FARMERS are being warned to be extra vigilant against animal disease following the first outbreak of swine flu on a British poultry farm.
Routine inspections carried out on a turkey farm near Cheshire detected the N1N1 strain in some of the birds, similar to the H1N1 strain currently circulating amongst humans in the UK.
Further investigations by the Health Protection Agency concluded there was no public health risk and restrictions have since been lifted on the farm in question.
Nonetheless, farmers have been urged to remain on their guard against disease outbreaks, particularly when it comes to biosecurity.
The National Farmers' Union poultry adviser for the north west, Aarun Naik, said: "It is important to remember that H1N1 is not a notifiable disease in poultry. There is no food safety risk as evidence shows H1N1 cannot be passed to people eating properly handled and cooked poultry meat, products and eggs.
"As a matter of course, the NFU always advises farmers to observe strict standards of biosecurity, and urges them to remain vigilant against disease."
A statement from Defra sought to calm the public but also urged vigilance on the matter from both farmers and consumers.
A spokesman said: "The Health Protection Agency has undertaken a thorough public health risk assessment and can confirm there is no risk to public health.
"This finding has resulted from a routine notifiable avian disease investigation relating to a small number of turkeys showing mild signs of disease. During the investigation there was clinical improvement in these birds.
"Results of laboratory tests show that statutory notifiable avian disease – where the government would need to take animal health action – can be ruled out. Restrictions have been lifted on the farm.
"There is no food safety risk. Pandemic H1N1, in common with avian influenza, has not been shown to be transmissible to people through eating properly handled and cooked poultry meat, products and eggs.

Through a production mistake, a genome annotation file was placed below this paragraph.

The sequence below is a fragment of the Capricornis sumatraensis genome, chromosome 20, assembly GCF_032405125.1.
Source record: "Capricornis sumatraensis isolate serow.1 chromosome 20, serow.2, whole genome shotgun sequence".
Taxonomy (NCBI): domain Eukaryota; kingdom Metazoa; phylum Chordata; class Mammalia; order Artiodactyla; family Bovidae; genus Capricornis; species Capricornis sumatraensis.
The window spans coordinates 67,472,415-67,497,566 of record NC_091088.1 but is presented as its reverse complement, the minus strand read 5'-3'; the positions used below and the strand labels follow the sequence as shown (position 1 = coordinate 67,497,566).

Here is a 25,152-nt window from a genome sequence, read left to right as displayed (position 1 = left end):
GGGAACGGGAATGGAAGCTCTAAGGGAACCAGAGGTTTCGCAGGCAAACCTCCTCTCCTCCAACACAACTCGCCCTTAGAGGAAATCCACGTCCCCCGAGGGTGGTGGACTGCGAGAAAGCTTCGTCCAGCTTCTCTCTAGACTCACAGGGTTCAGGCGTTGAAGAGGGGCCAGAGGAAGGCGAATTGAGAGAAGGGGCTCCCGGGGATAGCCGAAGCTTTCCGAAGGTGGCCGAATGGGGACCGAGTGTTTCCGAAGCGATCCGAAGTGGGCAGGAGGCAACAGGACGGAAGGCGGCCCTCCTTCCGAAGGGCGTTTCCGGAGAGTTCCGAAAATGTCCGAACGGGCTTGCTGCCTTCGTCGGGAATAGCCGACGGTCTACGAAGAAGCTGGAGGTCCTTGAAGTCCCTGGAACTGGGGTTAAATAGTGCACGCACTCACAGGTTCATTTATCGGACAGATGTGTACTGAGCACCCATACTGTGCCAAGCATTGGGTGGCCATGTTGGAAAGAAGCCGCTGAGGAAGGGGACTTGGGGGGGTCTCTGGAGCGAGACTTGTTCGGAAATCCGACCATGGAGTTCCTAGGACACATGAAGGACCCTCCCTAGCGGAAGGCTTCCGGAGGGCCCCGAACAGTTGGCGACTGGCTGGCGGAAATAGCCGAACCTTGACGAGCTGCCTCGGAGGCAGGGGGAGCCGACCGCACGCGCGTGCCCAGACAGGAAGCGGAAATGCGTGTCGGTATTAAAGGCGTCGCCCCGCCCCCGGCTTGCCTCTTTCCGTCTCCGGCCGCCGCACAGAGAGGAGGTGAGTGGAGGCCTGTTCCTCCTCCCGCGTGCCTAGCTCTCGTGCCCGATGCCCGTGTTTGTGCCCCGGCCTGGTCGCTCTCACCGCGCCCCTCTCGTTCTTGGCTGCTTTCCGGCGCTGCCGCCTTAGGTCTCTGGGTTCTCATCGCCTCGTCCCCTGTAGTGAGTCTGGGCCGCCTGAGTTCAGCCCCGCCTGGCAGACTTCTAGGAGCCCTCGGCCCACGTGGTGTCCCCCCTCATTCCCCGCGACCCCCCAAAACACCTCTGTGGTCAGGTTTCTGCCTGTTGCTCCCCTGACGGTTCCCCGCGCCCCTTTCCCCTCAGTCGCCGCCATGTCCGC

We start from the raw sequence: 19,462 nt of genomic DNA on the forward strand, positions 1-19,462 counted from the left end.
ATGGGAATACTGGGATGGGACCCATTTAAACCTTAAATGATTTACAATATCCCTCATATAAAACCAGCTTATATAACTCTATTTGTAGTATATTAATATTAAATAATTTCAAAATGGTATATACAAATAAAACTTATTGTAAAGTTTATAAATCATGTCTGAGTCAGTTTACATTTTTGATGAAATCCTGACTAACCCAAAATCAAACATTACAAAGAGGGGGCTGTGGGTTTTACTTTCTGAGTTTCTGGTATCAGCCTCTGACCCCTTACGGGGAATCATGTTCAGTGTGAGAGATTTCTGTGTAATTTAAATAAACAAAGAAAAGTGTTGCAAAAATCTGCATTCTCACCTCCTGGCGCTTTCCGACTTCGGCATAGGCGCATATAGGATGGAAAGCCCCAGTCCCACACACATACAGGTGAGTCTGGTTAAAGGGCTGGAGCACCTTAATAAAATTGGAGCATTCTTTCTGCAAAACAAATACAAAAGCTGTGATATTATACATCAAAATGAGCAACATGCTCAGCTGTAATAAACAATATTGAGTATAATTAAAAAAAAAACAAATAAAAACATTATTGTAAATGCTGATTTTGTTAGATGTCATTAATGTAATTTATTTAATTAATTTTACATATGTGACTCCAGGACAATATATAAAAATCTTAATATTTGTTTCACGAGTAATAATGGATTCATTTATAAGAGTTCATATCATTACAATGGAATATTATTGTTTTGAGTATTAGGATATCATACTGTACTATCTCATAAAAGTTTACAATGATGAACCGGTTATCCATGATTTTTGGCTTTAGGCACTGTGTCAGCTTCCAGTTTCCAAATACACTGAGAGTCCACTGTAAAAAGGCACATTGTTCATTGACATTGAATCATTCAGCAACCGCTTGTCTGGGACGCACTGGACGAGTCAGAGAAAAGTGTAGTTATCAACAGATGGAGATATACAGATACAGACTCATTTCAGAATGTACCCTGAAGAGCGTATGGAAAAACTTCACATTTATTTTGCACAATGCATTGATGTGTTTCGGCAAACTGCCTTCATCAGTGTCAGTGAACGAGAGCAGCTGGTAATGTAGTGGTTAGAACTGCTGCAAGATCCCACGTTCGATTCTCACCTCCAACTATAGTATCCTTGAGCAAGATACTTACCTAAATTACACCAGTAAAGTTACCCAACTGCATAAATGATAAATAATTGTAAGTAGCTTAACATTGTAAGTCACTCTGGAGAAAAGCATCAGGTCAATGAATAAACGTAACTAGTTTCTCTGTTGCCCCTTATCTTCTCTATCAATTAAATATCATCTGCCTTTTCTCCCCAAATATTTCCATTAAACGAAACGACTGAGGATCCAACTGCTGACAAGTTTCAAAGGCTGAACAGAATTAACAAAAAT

"Bird keepers should continue to maintain appropriate biosecurity measures and be vigilant for signs of notifiable avian disease and report any suspicion promptly to the Animal Health agency."
So far the pandemic of H1N1 has been confirmed in poultry in other countries, with outbreaks having been verified by officials in the USA, Canada, Chile and France.
So-called influenza viruses have been shown to infect a great variety of birds and in poultry it can be found in two clinical forms, those of highly pathogenic avian influenza (HPAI) and low pathogenic avian influenza (LPAI).
The former leads to serious disease in almost all poultry species resulting in large numbers of deaths. It is caused by some viruses of H5 or H7 subtypes. However, Defra said public health officials in Britain routinely carry out surveillance of avian influenza in domestic poultry throughout UK farms. Inspections are also carried out on wild birds found dead.
When statutory notifiable avian disease is confirmed action to confine and stamp out disease includes movement controls on susceptible species in the area around the premises, enhanced biosecurity, culling of susceptible poultry on the premises and cleansing and disinfection of the premises.